many had been instituted?
    Mr. Podonsky. Everything that we have seen, when the 
Secretary first created our office to go out last--starting 
last May, everything that we saw promulgated from headquarters 
was at some stage being implemented.
    Ms. DeGette. What about the integrated safeguards and 
security management system that's supposed to raise employees' 
security awareness levels? Have you looked at the 
implementation of that in any of the labs?
    Mr. Podonsky. We, before we were doing security, we looked 
at integrated safety--integrated safety management and the 
concept has resonated well enough throughout the Department 
that I know General Gordon and General Habiger have been 
talking about having the same concept of integrated security 
management.
    Ms. DeGette. Right.
    Mr. Podonsky. It is still in the conceptual form. There is 
a lot of acceptance to that, but it has not been implemented.
    Ms. DeGette. Do you know if there is a timeframe for 
implementation? Because I thought the standards had been agreed 
upon and that they were starting to implement it.
    Mr. Podonsky. I would have to defer to the second panel.
    Ms. DeGette. Okay. So you don't know?
    Mr. Podonsky. No.
    Ms. DeGette. The Rudman Report concludes that to have safe 
and successful security management systems mean that the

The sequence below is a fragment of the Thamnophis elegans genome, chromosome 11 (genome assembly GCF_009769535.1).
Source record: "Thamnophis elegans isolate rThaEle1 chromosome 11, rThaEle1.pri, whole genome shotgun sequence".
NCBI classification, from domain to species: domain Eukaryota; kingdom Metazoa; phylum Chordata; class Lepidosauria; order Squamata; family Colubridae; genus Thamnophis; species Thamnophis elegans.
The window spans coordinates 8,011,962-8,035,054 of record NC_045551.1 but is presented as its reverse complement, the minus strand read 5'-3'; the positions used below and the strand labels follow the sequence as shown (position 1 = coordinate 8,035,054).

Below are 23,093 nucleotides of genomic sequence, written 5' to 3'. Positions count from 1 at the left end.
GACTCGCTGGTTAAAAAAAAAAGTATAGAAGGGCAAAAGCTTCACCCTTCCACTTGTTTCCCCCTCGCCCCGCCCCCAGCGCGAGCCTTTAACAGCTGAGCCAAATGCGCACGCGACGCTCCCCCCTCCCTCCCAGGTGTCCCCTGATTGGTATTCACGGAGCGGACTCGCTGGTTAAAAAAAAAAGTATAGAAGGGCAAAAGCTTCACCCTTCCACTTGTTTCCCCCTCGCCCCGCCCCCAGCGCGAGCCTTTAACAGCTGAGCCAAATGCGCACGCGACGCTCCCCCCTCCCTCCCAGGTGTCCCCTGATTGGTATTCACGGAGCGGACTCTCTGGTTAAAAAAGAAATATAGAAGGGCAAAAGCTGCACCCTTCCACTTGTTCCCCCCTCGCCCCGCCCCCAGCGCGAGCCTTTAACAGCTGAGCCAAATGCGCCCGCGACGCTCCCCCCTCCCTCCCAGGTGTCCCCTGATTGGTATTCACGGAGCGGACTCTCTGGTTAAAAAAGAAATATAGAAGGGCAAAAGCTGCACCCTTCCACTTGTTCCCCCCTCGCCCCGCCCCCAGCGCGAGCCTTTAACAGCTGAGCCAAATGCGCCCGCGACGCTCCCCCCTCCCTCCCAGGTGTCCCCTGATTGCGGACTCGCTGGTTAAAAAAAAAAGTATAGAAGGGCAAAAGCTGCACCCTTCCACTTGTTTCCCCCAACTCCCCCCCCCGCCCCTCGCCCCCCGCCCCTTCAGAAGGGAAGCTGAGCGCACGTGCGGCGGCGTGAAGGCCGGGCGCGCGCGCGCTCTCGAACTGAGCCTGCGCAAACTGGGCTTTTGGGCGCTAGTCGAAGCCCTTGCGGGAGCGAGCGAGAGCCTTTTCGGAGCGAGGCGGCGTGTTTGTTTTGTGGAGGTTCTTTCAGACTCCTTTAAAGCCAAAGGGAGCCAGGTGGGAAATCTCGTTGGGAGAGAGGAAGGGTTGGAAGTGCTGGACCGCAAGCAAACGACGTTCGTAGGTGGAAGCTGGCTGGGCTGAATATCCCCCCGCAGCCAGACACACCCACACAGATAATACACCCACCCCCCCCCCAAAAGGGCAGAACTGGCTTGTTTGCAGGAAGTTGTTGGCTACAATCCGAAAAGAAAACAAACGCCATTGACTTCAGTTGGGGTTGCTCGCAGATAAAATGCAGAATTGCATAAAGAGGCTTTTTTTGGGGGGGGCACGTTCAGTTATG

security staff have a voice in every management decision and a 
voice equal to that of the program people. Is that model in the 
new management system that you know of?
    Mr. Podonsky. I am not aware of what it is comprised of.
    Ms. DeGette. So you don't even know anything about the 
system?
    Mr. Podonsky. Not in its present state.
    Ms. DeGette. Okay. Who would know about that?
    Mr. Podonsky. I think perhaps General Habiger or General 
Gioconda or perhaps even the lab directors might be able to 
address that.
    Ms. DeGette. Mr. Wells, do you know anything about this 
system?
    Mr. Wells. At the request of this committee, we have been 
on the job a couple of weeks and we bought our airline tickets 
and we are heading out.
    Ms. DeGette. So you haven't even----
    Mr. Wells. We will look at it.
    Ms. DeGette. All right. Okay.
    Now, Mr. Podonsky, back to you, over the years DOE has 
significantly relaxed its inventory controls over Secret and 
Top Secret documents in order to be consistent in the way that 
the Defense Department and other agencies handle this 
classified material.
    As I looked at your testimony before I came in today, this 
change did not originate in the DOE but at the National 
Security Council in 1990. Can you explain why there had to be 
one industrial security standard? Where did the push for that 
come from?
    Mr. Podonsky. All I can tell you from my reading of the 
documents and my staff's reading of the documents was that 
President Bush asked the National Security Council to prepare a 
comprehensive review to explore the development of a single 
industrial security program and determine whether there could 
be cost-benefits of aligning the private sector with the 
government. It was in an effort, as far as we could tell, for 
both the cost savings and also to bring--to bring into control 
whether or not we protected all secrets and to, what we talked 
about, have a graded approach where those more sensitive